It’s important to note with Bagley, too, that he can handle it as well — hence some of the Lamar Odom comparisons (Jamaica, Queens, whattup!). Maybe we’ll get to see he and Grayson Allen run some inverted two-man action this season, which would be cool. I’m all in for teams getting weird, going positionless and mixing up where the attack originates from.
I’m curious to see — if they explore more pick-and-roll action — how Bagley will function as a playmaker on short roles. These are the plays where he catches the ball on a roll, and is too far away from the hoop to two-step to the hoop. Will he be able to find shooters in the weak side corner (I say we leave a blue and white traffic cone here to commemorate Matt Jones), or Carter sliding along the baseline for a slam? There’s nothing better than a big dude with vision and passing skills.
Or instead, will he be able to put the ball on the deck a few times and then get to the rim? I’ll bet yes on that.
You also gotta think those dribble handoffs (DHOs) Duke used to carve up opponents with Amile Jefferson and Luke Kennard last season will transfer over to Bagley and Allen. That’s going to be a monster to stop.
I don’t want to get too far out into the weeds on college basketball recruiting. I’ll say is this, though: fans don’t actually care how the sausage gets made as long as it tastes good. In the end, they just want to win games, championships, bragging rights, etc.
There are a lot of ways to go about doing that, and it’s humorous to think a fan base would prefer one over the other. At end of the day, it’s about getting good players and finding ways for them to play cohesive ball, NBA pipeline or not. Plus, it’s not like Roy Williams and Tom Izzo didn’t recruit some of these guy, too.
Before wrapping this up, Everyone knows that Bagley wants to get into the NBA as soon as possible so he can start his rookie deal. But that’s where that note stops; so let’s add a little more detail.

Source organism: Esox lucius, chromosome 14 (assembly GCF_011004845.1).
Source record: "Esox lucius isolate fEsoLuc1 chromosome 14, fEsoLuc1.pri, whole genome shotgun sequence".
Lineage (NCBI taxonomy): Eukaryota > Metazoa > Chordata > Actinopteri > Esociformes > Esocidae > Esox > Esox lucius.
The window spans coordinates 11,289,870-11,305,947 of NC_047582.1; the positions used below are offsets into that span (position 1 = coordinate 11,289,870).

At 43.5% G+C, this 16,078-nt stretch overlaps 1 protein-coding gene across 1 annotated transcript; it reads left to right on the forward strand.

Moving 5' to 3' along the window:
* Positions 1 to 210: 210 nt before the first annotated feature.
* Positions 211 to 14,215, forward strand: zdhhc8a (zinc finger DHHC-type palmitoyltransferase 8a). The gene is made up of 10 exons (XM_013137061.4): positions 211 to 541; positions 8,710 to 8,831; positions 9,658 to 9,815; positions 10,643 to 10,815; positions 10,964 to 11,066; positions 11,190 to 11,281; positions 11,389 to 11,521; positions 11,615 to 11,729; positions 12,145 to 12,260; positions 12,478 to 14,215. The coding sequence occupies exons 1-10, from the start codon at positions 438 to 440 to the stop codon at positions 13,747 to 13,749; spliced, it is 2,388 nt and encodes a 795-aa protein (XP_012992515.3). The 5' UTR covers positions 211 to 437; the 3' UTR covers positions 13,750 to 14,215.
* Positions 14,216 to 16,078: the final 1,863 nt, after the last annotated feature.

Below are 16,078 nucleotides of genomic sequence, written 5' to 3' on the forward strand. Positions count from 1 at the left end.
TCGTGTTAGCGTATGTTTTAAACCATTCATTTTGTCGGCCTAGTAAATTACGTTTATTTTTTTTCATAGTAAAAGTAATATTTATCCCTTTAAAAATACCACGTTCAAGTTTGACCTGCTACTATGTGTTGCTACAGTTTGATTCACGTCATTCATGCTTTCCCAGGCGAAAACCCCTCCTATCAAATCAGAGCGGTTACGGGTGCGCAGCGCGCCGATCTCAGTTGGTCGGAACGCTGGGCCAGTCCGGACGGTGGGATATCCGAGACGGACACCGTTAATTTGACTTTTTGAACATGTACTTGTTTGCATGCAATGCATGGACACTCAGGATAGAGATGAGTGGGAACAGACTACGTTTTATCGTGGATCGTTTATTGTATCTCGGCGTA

Assuming Bagley enters the 2018 NBA Draft, which duh, he is a lock to be a top-3 pick. And most likely one of the first two selection. Slovenian wunderkind Luke Donic — a 6-7 guard for Real Madrid — is supposedly the truth; it looks like he and Bagley will duke it out for the top selection.
The No. 1 pick in the 2018 draft is scaled to make $6.8 million in first-year salary. However, that player could and would likely make 120 percent of that — roughly $8.2 million. The No. 2 pick would make around $7.31 million.
Over the course of the players’ first four years in the league (two year guaranteed, plus two team options), the No. 1 pick would make around $40.4 million; the second pick would be around $36.2 million.
The much bigger money, however, comes with the second deal; if Bagley is the real deal, then let would likely be an max rookie extension. He could agree to the terms of this deal after his third season in the league; it would kick in after that third season, though — so at the start of the 2022-23 season.
Bagley could conceivable his restricted free agency in the summer of 2022, but it’s unlikely that he’d sit and wait for that if the year before he had the ability to lock in for over $150 million. And that’s why he and his family want (rightfully so) for him to hit the NBA, ASAP. This is what Andrew Wiggins — the No. 1 pick back in 2014 — is dealing with right now.
That could all also impact future extension that Bagley could sign, including the league’s new super max deals — worth well over $200 million.
That’s all well down the road, though. First things first, Bagley and Duke have business to handle next season in Durham.
Check back throughout the day as Ben and BG continue to go back and forth on Marvin Bagley’s announcement to join Duke next year.